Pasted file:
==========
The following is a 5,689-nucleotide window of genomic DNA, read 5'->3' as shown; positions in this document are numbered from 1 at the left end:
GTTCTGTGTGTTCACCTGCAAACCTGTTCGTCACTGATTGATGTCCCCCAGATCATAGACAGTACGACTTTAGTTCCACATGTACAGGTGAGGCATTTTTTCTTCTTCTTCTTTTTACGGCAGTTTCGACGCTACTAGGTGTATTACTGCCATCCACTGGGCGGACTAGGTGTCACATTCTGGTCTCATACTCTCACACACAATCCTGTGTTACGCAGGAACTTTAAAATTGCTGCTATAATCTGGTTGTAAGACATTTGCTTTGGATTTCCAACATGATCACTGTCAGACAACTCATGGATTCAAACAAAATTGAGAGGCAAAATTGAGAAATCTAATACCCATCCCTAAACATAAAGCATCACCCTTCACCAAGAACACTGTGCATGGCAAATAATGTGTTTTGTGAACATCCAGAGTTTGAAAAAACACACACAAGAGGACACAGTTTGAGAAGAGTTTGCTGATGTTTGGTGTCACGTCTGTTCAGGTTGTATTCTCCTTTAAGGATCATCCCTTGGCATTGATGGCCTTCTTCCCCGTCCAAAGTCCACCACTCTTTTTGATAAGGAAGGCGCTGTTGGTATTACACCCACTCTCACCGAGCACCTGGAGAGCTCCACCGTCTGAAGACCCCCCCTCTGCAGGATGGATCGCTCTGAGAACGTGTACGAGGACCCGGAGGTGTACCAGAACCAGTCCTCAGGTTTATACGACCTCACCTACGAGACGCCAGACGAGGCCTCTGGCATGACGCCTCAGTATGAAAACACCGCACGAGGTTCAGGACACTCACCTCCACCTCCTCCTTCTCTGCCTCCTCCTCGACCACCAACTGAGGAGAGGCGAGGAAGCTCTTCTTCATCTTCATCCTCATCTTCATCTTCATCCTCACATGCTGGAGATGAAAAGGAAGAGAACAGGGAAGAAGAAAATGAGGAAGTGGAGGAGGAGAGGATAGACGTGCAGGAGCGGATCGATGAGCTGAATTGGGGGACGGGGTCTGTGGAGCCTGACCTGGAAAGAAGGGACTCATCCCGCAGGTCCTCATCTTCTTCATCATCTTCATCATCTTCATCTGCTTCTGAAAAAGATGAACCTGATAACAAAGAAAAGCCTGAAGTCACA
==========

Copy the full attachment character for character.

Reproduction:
The following is a 5,689-nucleotide window of genomic DNA, read 5'->3' as shown; positions in this document are numbered from 1 at the left end:
GTTCTGTGTGTTCACCTGCAAACCTGTTCGTCACTGATTGATGTCCCCCAGATCATAGACAGTACGACTTTAGTTCCACATGTACAGGTGAGGCATTTTTTCTTCTTCTTCTTTTTACGGCAGTTTCGACGCTACTAGGTGTATTACTGCCATCCACTGGGCGGACTAGGTGTCACATTCTGGTCTCATACTCTCACACACAATCCTGTGTTACGCAGGAACTTTAAAATTGCTGCTATAATCTGGTTGTAAGACATTTGCTTTGGATTTCCAACATGATCACTGTCAGACAACTCATGGATTCAAACAAAATTGAGAGGCAAAATTGAGAAATCTAATACCCATCCCTAAACATAAAGCATCACCCTTCACCAAGAACACTGTGCATGGCAAATAATGTGTTTTGTGAACATCCAGAGTTTGAAAAAACACACACAAGAGGACACAGTTTGAGAAGAGTTTGCTGATGTTTGGTGTCACGTCTGTTCAGGTTGTATTCTCCTTTAAGGATCATCCCTTGGCATTGATGGCCTTCTTCCCCGTCCAAAGTCCACCACTCTTTTTGATAAGGAAGGCGCTGTTGGTATTACACCCACTCTCACCGAGCACCTGGAGAGCTCCACCGTCTGAAGACCCCCCCTCTGCAGGATGGATCGCTCTGAGAACGTGTACGAGGACCCGGAGGTGTACCAGAACCAGTCCTCAGGTTTATACGACCTCACCTACGAGACGCCAGACGAGGCCTCTGGCATGACGCCTCAGTATGAAAACACCGCACGAGGTTCAGGACACTCACCTCCACCTCCTCCTTCTCTGCCTCCTCCTCGACCACCAACTGAGGAGAGGCGAGGAAGCTCTTCTTCATCTTCATCCTCATCTTCATCTTCATCCTCACATGCTGGAGATGAAAAGGAAGAGAACAGGGAAGAAGAAAATGAGGAAGTGGAGGAGGAGAGGATAGACGTGCAGGAGCGGATCGATGAGCTGAATTGGGGGACGGGGTCTGTGGAGCCTGACCTGGAAAGAAGGGACTCATCCCGCAGGTCCTCATCTTCTTCATCATCTTCATCATCTTCATCTGCTTCTGAAAAAGATGAACCTGATAACAAAGAAAAGCCTGAAGTCACA